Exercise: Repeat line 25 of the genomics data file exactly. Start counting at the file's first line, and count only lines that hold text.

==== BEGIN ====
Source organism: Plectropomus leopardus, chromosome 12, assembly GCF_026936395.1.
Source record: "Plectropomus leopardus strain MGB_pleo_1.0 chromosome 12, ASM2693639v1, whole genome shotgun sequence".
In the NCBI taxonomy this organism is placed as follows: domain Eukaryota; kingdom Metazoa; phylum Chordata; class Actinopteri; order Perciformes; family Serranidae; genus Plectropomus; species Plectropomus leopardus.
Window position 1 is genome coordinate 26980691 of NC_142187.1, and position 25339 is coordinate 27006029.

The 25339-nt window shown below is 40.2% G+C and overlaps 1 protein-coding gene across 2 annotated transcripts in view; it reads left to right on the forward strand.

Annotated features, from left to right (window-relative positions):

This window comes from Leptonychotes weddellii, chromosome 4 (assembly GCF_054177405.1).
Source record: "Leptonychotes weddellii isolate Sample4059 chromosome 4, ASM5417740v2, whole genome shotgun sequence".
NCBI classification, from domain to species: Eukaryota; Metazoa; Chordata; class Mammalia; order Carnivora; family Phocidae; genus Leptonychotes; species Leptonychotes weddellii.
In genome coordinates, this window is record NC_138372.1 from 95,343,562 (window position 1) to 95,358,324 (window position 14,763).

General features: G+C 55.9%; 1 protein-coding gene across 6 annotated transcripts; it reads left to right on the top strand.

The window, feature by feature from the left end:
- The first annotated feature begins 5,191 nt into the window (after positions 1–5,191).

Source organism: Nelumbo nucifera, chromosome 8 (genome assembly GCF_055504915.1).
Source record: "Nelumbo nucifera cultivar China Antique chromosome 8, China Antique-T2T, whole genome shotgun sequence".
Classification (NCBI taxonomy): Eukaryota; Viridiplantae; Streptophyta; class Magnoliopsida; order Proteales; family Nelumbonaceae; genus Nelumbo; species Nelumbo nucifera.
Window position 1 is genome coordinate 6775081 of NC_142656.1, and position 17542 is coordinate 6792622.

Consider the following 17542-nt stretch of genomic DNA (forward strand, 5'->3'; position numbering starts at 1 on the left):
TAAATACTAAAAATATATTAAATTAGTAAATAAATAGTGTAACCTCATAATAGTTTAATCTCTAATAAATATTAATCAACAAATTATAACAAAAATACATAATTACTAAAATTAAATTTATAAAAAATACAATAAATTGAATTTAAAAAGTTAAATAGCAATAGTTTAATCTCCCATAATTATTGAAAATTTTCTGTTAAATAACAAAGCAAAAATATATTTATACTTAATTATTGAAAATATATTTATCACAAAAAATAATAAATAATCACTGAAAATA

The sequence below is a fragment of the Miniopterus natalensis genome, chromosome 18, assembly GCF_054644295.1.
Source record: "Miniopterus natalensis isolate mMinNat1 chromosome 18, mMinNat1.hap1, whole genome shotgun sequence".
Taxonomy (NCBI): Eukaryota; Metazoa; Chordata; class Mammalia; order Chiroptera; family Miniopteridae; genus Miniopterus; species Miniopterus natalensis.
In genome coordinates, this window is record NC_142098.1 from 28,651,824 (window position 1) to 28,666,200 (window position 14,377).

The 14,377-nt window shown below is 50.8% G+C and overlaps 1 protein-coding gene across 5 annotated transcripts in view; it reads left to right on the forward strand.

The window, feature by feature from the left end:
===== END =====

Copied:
The window, feature by feature from the left end: